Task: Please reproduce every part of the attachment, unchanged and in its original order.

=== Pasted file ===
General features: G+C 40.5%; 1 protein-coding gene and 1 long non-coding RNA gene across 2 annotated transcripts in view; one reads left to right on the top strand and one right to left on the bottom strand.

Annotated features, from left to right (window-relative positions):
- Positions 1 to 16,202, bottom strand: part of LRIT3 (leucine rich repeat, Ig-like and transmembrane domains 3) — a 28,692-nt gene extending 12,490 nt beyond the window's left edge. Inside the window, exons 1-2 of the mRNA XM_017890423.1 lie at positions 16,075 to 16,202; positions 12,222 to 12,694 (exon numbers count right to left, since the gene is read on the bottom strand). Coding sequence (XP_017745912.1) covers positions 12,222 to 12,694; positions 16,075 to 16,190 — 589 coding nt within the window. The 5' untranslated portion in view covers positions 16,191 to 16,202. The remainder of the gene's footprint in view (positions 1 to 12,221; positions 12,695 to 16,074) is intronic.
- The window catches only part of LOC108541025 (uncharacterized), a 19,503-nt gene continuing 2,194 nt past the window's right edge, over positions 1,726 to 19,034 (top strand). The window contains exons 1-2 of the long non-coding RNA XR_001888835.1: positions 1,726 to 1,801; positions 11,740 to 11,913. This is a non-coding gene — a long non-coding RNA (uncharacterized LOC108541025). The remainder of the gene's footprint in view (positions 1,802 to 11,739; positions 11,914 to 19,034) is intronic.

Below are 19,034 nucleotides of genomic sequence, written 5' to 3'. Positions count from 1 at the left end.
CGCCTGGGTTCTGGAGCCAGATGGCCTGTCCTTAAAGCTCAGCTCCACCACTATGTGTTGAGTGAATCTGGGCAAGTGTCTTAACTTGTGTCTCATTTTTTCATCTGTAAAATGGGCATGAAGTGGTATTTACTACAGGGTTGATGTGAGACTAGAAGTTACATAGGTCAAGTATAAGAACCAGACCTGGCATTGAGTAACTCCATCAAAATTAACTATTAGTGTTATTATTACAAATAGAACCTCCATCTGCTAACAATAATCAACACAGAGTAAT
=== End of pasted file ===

General features: G+C 40.5%; 1 protein-coding gene and 1 long non-coding RNA gene across 2 annotated transcripts in view; one reads left to right on the top strand and one right to left on the bottom strand.

Annotated features, from left to right (window-relative positions):
- Positions 1 to 16,202, bottom strand: part of LRIT3 (leucine rich repeat, Ig-like and transmembrane domains 3) — a 28,692-nt gene extending 12,490 nt beyond the window's left edge. Inside the window, exons 1-2 of the mRNA XM_017890423.1 lie at positions 16,075 to 16,202; positions 12,222 to 12,694 (exon numbers count right to left, since the gene is read on the bottom strand). Coding sequence (XP_017745912.1) covers positions 12,222 to 12,694; positions 16,075 to 16,190 — 589 coding nt within the window. The 5' untranslated portion in view covers positions 16,191 to 16,202. The remainder of the gene's footprint in view (positions 1 to 12,221; positions 12,695 to 16,074) is intronic.
- The window catches only part of LOC108541025 (uncharacterized), a 19,503-nt gene continuing 2,194 nt past the window's right edge, over positions 1,726 to 19,034 (top strand). The window contains exons 1-2 of the long non-coding RNA XR_001888835.1: positions 1,726 to 1,801; positions 11,740 to 11,913. This is a non-coding gene — a long non-coding RNA (uncharacterized LOC108541025). The remainder of the gene's footprint in view (positions 1,802 to 11,739; positions 11,914 to 19,034) is intronic.

Below are 19,034 nucleotides of genomic sequence, written 5' to 3'. Positions count from 1 at the left end.
CGCCTGGGTTCTGGAGCCAGATGGCCTGTCCTTAAAGCTCAGCTCCACCACTATGTGTTGAGTGAATCTGGGCAAGTGTCTTAACTTGTGTCTCATTTTTTCATCTGTAAAATGGGCATGAAGTGGTATTTACTACAGGGTTGATGTGAGACTAGAAGTTACATAGGTCAAGTATAAGAACCAGACCTGGCATTGAGTAACTCCATCAAAATTAACTATTAGTGTTATTATTACAAATAGAACCTCCATCTGCTAACAATAATCAACACAGAGTAAT